California is a long way from the Confederacy, but the Assembly took an extra step on Monday to ensure the Civil War's losers can't be honored by government entities.
Under a bill that easily passed the Assembly on a 72-1 vote Monday, state government agencies would be prohibited from displaying or selling Confederate flag imagery. There would be an exception for books that offer "an educational or historical purpose."
Compared to South Carolina, where the decision to fly the stars and bars over the statehouse attracted enormous controversy, the Dixie symbol is relatively rare in California.
Still, Assemblyman Isadore Hall, D-Los Angeles, unfurled his Assembly Bill 2444 after he said he came across Confederate currency in the State Capitol's basement gift shop. He said the Confederate flag remains a potent symbol of fear and discrimination.
"The state of California should not be in the business of promoting hate towards others," Hall said on Monday, adding that it "would not allow taxpayer resources to be used to market hate towards others."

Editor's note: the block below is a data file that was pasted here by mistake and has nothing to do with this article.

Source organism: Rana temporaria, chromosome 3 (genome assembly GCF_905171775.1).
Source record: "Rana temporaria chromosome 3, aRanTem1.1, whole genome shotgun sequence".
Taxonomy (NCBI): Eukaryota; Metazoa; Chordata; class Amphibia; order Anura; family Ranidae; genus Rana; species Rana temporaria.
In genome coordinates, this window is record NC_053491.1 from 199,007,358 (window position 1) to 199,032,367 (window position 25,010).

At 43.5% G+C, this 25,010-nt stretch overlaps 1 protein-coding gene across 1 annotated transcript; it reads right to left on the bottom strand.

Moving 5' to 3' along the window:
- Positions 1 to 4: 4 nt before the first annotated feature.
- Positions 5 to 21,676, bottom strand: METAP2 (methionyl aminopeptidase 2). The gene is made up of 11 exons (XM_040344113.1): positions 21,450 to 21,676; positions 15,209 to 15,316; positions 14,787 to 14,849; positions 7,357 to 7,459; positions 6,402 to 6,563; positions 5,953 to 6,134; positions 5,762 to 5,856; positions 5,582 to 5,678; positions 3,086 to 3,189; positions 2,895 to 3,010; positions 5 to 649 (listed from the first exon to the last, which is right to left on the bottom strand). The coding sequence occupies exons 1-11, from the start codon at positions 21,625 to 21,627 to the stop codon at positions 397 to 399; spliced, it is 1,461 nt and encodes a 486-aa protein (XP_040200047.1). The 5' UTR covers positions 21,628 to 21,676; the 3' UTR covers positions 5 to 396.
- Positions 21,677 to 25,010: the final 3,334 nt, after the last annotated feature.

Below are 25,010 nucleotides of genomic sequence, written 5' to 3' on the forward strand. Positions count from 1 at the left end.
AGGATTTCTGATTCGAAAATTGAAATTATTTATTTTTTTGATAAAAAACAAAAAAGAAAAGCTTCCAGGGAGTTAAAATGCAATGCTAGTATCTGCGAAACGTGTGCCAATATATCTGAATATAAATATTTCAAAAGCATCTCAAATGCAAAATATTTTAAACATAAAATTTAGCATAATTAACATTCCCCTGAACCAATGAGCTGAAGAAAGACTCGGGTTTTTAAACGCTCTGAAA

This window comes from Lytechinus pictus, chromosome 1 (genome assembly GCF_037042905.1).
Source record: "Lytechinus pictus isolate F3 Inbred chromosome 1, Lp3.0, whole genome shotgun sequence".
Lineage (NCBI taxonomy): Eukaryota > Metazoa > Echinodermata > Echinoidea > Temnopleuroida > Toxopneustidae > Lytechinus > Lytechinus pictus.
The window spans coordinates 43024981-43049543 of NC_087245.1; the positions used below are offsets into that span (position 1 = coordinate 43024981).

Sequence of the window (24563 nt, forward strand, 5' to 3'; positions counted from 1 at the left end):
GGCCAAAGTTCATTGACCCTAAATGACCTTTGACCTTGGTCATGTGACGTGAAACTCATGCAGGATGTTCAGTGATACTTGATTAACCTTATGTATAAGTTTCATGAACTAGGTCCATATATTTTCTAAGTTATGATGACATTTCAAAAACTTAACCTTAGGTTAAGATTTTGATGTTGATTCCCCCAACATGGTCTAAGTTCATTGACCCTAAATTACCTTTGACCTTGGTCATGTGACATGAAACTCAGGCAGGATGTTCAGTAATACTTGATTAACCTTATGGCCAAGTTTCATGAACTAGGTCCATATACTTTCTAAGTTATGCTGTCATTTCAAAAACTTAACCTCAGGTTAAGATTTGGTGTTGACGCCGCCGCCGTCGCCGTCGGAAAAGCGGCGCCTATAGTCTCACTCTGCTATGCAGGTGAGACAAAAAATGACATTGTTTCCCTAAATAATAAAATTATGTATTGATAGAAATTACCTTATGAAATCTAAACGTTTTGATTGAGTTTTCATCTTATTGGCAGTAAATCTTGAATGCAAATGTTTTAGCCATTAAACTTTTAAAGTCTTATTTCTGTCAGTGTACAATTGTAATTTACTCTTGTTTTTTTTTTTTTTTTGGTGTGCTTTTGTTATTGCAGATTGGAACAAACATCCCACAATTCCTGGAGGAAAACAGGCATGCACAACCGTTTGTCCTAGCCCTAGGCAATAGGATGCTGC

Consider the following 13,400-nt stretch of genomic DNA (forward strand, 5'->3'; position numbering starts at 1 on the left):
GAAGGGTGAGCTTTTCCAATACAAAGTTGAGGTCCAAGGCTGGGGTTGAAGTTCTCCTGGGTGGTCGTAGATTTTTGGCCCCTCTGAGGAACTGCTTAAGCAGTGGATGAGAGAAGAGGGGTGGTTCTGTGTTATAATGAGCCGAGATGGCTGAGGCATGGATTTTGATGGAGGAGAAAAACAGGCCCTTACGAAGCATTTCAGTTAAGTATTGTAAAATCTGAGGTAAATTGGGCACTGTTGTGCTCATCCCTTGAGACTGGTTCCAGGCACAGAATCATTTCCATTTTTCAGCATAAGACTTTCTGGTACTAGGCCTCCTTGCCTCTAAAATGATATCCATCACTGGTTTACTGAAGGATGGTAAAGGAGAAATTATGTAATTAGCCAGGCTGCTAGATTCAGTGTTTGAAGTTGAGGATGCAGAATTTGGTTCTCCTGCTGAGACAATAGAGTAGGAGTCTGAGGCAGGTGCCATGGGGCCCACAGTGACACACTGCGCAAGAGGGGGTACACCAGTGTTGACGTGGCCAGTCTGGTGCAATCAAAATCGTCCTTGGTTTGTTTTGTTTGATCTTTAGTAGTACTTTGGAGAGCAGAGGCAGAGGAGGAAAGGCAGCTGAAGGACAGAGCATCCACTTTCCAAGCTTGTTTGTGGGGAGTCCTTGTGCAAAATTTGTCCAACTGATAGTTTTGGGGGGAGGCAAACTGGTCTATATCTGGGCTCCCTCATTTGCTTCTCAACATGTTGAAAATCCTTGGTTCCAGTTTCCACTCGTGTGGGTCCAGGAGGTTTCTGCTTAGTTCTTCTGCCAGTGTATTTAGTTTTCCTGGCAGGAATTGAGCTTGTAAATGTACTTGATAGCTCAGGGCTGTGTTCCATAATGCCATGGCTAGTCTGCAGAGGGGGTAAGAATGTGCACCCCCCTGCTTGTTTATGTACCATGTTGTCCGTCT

While agreeing that the flag represents a violent chapter in American history, Assemblyman Tim Donnelly, R-Twin Peaks, countered that Hall's bill infringes on freedom of speech.
"I am not standing here defending the symbol," said Donnelly, who cast the sole dissenting vote. "I am standing here defending the principle that the First Amendment should apply in all state buildings, of all places."
PHOTO: Marchers making their way along Old State Road are met by Confederate flag supporters Monday, April 3, 2000, near Moncks Corner, S.C. Associated Press/Mary Ann Chastain.